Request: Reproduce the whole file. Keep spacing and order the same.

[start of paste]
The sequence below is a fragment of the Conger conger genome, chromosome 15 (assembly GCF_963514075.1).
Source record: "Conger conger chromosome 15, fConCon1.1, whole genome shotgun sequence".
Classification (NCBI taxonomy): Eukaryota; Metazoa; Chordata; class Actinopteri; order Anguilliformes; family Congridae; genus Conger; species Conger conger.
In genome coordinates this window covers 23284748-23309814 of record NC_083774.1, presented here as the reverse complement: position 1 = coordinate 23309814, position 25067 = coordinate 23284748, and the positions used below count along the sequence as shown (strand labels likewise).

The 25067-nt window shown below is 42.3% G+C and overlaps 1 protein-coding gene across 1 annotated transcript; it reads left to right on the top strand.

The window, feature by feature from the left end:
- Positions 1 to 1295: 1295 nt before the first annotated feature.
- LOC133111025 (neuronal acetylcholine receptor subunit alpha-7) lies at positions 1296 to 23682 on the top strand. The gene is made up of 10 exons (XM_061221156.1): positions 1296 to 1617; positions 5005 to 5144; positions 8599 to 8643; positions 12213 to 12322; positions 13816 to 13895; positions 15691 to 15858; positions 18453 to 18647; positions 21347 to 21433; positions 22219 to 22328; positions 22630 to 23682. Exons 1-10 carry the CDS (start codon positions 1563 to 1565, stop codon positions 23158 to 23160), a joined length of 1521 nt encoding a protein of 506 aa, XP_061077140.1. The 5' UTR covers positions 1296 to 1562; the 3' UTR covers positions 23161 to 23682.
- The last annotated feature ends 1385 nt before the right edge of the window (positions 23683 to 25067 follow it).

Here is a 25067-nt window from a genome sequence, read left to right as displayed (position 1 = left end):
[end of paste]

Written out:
The sequence below is a fragment of the Conger conger genome, chromosome 15 (assembly GCF_963514075.1).
Source record: "Conger conger chromosome 15, fConCon1.1, whole genome shotgun sequence".
Classification (NCBI taxonomy): Eukaryota; Metazoa; Chordata; class Actinopteri; order Anguilliformes; family Congridae; genus Conger; species Conger conger.
In genome coordinates this window covers 23284748-23309814 of record NC_083774.1, presented here as the reverse complement: position 1 = coordinate 23309814, position 25067 = coordinate 23284748, and the positions used below count along the sequence as shown (strand labels likewise).

The 25067-nt window shown below is 42.3% G+C and overlaps 1 protein-coding gene across 1 annotated transcript; it reads left to right on the top strand.

The window, feature by feature from the left end:
- Positions 1 to 1295: 1295 nt before the first annotated feature.
- LOC133111025 (neuronal acetylcholine receptor subunit alpha-7) lies at positions 1296 to 23682 on the top strand. The gene is made up of 10 exons (XM_061221156.1): positions 1296 to 1617; positions 5005 to 5144; positions 8599 to 8643; positions 12213 to 12322; positions 13816 to 13895; positions 15691 to 15858; positions 18453 to 18647; positions 21347 to 21433; positions 22219 to 22328; positions 22630 to 23682. Exons 1-10 carry the CDS (start codon positions 1563 to 1565, stop codon positions 23158 to 23160), a joined length of 1521 nt encoding a protein of 506 aa, XP_061077140.1. The 5' UTR covers positions 1296 to 1562; the 3' UTR covers positions 23161 to 23682.
- The last annotated feature ends 1385 nt before the right edge of the window (positions 23683 to 25067 follow it).

Here is a 25067-nt window from a genome sequence, read left to right as displayed (position 1 = left end):